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‘Tell us what you know’ says sister of Lisa Dorrian after graffiti names suspects

Family of missing Co Down woman feel that ‘justice is coming’ after 18 years of anguish

Allison MorrisBelfast Telegraph

The family of Lisa Dorrian have urged the people behind new graffiti about her disappearance to speak to them.

February will mark 18 years since she vanished. Her body has never been recovered.

Police have two suspects — the murderer and a close relative who is believed to have helped bury Lisa’s remains.

While a number of people have been arrested and questioned, no one has been charged.

People with information about her death have refused to hand it over, even anonymously.

However, graffiti naming the suspects has appeared in multiple locations over the past few years, most recently in public toilets in west Belfast, Ballyhackamore in the east of the city and Templepatrick.

“Someone was making a concerted effort to make sure we were seeing that”, said Lisa’s sister Joanne.

“If you’ve got more come to me, tell me, don’t write it in toilets. Speak to me or speak to Crimestoppers.

“Maybe that is all this person knows, but maybe they know more.”

Christmas is a difficult time of for the family, marking another year without knowing where Lisa’s body is.

Joanne has never stopped campaigning for information to bring her sister’s remains home.

Lisa (25) was last seen alive on the night of February 27, 2005, at Ballyhalbert Caravan Park.

Police believe she was murdered that night or in the early hours of the following morning.

A number of searches for her body have been held across north Down, but they have all proven unsuccessful. Joanne said: “It’s nearly 18 years and we just feel the same way that we did at the start. You learn to live, but you miss her every day.

“My boys are now at an age where they talk about her. One made a reel video of her and put a song on it, the other drew an angel and wrote ‘For Lisa’ on it.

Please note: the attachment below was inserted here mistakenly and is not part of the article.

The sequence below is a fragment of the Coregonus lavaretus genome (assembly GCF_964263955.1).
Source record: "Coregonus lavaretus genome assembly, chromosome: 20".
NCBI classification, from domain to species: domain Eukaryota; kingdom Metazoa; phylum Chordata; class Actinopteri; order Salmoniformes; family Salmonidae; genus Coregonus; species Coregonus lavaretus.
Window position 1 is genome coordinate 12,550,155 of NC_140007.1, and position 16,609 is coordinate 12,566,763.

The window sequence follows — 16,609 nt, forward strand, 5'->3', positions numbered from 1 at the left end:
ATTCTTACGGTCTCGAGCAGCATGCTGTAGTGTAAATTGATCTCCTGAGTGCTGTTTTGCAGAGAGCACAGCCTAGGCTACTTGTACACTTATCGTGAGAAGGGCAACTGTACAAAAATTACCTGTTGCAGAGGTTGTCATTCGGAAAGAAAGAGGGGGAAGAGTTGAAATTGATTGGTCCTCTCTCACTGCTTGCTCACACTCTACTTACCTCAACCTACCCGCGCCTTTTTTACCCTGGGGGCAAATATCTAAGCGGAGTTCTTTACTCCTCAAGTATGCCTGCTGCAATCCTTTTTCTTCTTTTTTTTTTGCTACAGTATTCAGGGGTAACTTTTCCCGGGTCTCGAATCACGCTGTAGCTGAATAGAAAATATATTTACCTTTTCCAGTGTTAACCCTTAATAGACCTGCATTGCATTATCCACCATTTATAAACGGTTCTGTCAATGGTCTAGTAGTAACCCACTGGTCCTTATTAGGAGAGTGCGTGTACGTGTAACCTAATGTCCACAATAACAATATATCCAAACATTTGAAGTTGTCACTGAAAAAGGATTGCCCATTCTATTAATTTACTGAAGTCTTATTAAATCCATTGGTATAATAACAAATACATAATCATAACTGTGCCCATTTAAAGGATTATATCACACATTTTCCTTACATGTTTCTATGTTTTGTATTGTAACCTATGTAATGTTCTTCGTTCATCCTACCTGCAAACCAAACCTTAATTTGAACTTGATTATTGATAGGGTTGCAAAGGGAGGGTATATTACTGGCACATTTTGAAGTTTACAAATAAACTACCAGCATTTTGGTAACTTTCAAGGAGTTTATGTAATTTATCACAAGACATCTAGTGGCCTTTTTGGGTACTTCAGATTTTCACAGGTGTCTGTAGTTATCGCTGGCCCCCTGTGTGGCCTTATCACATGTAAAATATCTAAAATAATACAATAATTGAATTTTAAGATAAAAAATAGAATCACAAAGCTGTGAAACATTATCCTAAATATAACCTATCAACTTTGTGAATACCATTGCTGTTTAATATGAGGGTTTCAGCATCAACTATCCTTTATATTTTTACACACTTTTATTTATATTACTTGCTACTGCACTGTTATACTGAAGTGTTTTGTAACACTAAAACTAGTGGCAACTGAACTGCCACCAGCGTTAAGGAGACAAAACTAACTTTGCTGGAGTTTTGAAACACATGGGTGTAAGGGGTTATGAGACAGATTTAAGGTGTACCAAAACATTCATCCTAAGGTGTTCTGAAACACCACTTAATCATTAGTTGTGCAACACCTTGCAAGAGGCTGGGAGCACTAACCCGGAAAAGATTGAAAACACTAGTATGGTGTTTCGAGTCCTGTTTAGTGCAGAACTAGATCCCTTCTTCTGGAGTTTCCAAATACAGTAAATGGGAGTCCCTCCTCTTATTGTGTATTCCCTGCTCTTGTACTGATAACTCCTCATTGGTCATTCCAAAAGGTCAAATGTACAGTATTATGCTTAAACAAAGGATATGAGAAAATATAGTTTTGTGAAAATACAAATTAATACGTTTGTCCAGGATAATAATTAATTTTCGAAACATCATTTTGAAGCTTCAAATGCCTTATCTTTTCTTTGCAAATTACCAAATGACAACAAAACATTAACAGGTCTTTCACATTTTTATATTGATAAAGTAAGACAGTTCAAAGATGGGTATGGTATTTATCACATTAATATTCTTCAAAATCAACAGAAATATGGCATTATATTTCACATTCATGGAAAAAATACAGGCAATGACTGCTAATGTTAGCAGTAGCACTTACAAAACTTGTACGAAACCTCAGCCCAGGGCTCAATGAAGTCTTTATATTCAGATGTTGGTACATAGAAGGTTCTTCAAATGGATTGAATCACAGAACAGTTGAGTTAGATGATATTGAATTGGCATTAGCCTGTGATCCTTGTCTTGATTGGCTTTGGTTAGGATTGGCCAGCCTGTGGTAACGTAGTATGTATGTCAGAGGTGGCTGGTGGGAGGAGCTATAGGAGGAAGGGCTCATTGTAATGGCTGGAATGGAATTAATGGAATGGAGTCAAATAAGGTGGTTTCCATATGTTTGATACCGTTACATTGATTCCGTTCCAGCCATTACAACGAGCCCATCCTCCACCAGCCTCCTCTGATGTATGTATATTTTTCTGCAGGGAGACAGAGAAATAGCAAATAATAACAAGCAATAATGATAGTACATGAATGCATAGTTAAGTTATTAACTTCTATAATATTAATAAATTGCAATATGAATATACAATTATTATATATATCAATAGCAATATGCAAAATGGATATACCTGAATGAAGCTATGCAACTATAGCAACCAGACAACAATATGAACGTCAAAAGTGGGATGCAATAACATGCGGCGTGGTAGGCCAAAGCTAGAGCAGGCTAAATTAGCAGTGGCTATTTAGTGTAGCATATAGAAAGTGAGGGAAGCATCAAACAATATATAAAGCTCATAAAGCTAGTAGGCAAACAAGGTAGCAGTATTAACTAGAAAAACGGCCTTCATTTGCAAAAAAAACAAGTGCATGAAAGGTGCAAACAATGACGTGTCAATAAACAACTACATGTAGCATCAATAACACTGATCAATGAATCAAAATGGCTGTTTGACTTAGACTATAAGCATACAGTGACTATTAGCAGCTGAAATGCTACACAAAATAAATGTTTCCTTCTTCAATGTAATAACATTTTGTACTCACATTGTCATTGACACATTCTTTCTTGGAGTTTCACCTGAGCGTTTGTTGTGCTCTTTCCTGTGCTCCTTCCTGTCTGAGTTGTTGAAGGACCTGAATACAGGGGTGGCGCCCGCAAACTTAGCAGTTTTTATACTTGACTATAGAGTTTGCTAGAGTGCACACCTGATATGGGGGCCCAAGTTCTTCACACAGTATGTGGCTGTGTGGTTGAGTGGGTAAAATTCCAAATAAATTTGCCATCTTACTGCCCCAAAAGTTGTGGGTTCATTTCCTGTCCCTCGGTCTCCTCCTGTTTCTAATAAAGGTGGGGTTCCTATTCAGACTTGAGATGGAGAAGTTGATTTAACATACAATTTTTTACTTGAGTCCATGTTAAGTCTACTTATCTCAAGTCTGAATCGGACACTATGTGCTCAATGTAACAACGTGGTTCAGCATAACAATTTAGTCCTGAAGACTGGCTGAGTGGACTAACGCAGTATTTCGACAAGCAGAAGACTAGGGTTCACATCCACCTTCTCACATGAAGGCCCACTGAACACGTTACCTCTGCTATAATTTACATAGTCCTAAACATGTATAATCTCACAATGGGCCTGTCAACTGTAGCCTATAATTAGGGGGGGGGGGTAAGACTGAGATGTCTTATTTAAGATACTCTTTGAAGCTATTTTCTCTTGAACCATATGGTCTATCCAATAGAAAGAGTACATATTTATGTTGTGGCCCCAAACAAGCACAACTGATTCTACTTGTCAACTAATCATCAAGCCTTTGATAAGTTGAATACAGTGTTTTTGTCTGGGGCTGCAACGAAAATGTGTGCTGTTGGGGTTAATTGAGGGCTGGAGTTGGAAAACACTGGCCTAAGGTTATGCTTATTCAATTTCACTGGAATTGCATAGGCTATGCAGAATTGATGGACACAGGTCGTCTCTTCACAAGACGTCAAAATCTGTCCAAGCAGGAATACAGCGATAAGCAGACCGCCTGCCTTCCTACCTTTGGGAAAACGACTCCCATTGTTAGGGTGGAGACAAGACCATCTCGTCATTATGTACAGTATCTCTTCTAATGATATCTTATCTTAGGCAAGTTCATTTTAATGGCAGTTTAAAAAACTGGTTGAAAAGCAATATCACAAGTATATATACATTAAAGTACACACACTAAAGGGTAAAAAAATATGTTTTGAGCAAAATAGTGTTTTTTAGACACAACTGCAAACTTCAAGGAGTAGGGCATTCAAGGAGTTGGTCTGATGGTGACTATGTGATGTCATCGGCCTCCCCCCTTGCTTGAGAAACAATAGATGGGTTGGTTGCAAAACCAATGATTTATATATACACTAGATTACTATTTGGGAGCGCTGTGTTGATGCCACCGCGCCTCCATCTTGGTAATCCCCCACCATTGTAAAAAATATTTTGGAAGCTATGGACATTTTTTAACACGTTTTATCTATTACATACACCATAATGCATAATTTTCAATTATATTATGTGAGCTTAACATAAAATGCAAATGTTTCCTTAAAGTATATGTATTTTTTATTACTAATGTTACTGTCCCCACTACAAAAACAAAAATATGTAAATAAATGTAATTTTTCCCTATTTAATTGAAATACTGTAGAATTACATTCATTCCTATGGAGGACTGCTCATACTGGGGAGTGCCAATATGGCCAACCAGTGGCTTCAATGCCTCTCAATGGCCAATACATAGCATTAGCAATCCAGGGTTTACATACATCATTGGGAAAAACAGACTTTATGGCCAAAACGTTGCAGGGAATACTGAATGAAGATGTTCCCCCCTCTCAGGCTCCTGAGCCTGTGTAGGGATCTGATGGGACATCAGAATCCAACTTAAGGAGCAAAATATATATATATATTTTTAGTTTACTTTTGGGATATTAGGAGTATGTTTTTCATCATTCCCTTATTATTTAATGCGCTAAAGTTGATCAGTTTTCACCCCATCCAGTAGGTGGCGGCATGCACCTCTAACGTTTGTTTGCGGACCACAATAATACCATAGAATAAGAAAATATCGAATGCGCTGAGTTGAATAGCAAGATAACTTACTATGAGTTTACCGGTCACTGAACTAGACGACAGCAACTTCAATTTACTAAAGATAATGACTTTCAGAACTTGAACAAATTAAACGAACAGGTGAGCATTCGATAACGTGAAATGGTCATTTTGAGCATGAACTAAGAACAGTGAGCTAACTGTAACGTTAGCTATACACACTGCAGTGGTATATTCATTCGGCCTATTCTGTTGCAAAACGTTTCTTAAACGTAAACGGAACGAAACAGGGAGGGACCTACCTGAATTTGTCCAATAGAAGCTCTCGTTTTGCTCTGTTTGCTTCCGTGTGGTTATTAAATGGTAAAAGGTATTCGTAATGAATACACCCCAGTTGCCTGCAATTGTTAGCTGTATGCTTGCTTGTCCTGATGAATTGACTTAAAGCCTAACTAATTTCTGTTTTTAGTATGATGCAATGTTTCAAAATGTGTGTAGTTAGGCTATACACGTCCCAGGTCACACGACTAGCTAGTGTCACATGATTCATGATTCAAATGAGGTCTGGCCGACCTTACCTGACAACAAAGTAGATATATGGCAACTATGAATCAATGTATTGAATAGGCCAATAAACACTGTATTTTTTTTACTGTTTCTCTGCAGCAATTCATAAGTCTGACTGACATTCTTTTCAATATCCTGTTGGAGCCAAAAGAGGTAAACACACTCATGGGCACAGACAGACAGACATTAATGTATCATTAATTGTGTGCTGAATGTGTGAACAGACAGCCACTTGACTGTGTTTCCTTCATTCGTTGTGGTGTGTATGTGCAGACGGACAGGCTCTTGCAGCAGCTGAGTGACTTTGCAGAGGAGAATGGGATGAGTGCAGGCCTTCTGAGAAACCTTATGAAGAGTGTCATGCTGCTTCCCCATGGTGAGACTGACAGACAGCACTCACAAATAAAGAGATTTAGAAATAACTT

“They know that she’s missing, and they accept that, but it shows what a big part of our lives she still is that even family who never met her know all about her.

“There’s 13 of us at Dad’s on Christmas Day. Obviously we are missing Mum now as well”.

Lisa’s mother Pat died in December 2015 without knowing what happened to her.

“It’s tough for any family, but not having that comfort and truth is what led to Mum not being here as well,” Joanne said.

“You just think it is really unfair that someone else had to die because of what happened to Lisa, and that is the truth — it did kill my mum.

“She never found the motivation to live after Lisa. This is our day and daily.

The murder of Natalie McNally, who was stabbed to death in her Lurgan home while 15 weeks pregnant, made Joanne question how violence against women could be stopped.

“We don’t know what happened to Lisa. She’s just missing and that’s all that we know, but it does make me ask, ‘How we can stop this?’” she said.

Joanne changed jobs after her sister went missing. She now works with victims of violence and has dedicated her life to not just searching for her sister but to helping other families who have a missing loved one.

“We reach out to families all over Ireland and I work with K9 Rescue,” she said.

“I’ve learned a lot over the years about missing people and how police handle investigations. I think it’s a good position to be in that I can help other people.”

The Crimestoppers charity has offered a reward of up to £20,000 for information leading to either the arrest and conviction of those responsible for the murder of Lisa, or for information that results in the recovery of her body.

The family also raised money of their own thanks to a number of donations. The reward remains on offer.

“There’s £85,000 there someone can have. Name their price, they can have whatever they want. We just want her back,” Joanne explained.

“Money means nothing to us. We just want Lisa back.

“You get to the stage where you think, ‘Why do we still have to do this?’ It’s too much. It has been too long now. A baby born the year Lisa went missing would be an adult now. That’s how long we’ve been waiting to find her and get justice.

“The justice is coming. I know it’s coming, which is why I will never name people publicly.

“It’s so important for us to get justice and be able to find Lisa.

​Anyone with information can contact Crimestoppers on freephone 0800 555 111 or online at Any information supplied is confidential, there is no caller display, no 1471 facility and computer IP addresses are never traced or provided to the police.

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